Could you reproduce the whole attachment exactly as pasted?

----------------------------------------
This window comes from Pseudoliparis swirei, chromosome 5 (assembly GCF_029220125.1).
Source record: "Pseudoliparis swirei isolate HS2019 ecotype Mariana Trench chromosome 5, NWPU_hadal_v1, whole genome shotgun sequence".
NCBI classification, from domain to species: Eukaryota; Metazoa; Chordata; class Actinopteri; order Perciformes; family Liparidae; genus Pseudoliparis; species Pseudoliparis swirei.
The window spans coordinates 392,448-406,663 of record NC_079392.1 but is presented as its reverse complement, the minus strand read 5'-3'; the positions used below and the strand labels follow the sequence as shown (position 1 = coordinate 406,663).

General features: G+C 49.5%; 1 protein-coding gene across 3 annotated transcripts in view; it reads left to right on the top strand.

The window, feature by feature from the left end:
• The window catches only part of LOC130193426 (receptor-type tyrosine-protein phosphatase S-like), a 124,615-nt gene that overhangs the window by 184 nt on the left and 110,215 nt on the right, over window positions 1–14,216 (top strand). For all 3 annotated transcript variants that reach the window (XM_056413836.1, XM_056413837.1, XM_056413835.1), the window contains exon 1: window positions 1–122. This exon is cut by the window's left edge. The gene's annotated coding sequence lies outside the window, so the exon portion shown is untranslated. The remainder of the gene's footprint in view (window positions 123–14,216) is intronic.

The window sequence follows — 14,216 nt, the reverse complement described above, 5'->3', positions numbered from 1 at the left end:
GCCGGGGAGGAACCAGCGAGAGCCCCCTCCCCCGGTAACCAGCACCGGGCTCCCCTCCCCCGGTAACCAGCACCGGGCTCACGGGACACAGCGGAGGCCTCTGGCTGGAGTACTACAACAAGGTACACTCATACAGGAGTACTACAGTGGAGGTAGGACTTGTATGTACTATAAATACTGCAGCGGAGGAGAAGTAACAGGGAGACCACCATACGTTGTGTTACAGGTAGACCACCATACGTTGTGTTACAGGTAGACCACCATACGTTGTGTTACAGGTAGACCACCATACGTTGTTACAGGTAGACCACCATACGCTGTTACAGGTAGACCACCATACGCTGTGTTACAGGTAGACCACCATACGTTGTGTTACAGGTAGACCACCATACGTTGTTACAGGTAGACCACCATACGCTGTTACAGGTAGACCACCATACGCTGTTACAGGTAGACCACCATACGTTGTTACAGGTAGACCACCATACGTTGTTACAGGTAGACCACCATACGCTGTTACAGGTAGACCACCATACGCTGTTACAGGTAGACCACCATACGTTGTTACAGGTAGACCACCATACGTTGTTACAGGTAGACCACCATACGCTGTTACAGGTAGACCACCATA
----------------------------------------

This window comes from Pseudoliparis swirei, chromosome 5 (assembly GCF_029220125.1).
Source record: "Pseudoliparis swirei isolate HS2019 ecotype Mariana Trench chromosome 5, NWPU_hadal_v1, whole genome shotgun sequence".
NCBI classification, from domain to species: Eukaryota; Metazoa; Chordata; class Actinopteri; order Perciformes; family Liparidae; genus Pseudoliparis; species Pseudoliparis swirei.
The window spans coordinates 392,448-406,663 of record NC_079392.1 but is presented as its reverse complement, the minus strand read 5'-3'; the positions used below and the strand labels follow the sequence as shown (position 1 = coordinate 406,663).

General features: G+C 49.5%; 1 protein-coding gene across 3 annotated transcripts in view; it reads left to right on the top strand.

The window, feature by feature from the left end:
• The window catches only part of LOC130193426 (receptor-type tyrosine-protein phosphatase S-like), a 124,615-nt gene that overhangs the window by 184 nt on the left and 110,215 nt on the right, over window positions 1–14,216 (top strand). For all 3 annotated transcript variants that reach the window (XM_056413836.1, XM_056413837.1, XM_056413835.1), the window contains exon 1: window positions 1–122. This exon is cut by the window's left edge. The gene's annotated coding sequence lies outside the window, so the exon portion shown is untranslated. The remainder of the gene's footprint in view (window positions 123–14,216) is intronic.

The window sequence follows — 14,216 nt, the reverse complement described above, 5'->3', positions numbered from 1 at the left end:
GCCGGGGAGGAACCAGCGAGAGCCCCCTCCCCCGGTAACCAGCACCGGGCTCCCCTCCCCCGGTAACCAGCACCGGGCTCACGGGACACAGCGGAGGCCTCTGGCTGGAGTACTACAACAAGGTACACTCATACAGGAGTACTACAGTGGAGGTAGGACTTGTATGTACTATAAATACTGCAGCGGAGGAGAAGTAACAGGGAGACCACCATACGTTGTGTTACAGGTAGACCACCATACGTTGTGTTACAGGTAGACCACCATACGTTGTGTTACAGGTAGACCACCATACGTTGTTACAGGTAGACCACCATACGCTGTTACAGGTAGACCACCATACGCTGTGTTACAGGTAGACCACCATACGTTGTGTTACAGGTAGACCACCATACGTTGTTACAGGTAGACCACCATACGCTGTTACAGGTAGACCACCATACGCTGTTACAGGTAGACCACCATACGTTGTTACAGGTAGACCACCATACGTTGTTACAGGTAGACCACCATACGCTGTTACAGGTAGACCACCATACGCTGTTACAGGTAGACCACCATACGTTGTTACAGGTAGACCACCATACGTTGTTACAGGTAGACCACCATACGCTGTTACAGGTAGACCACCATA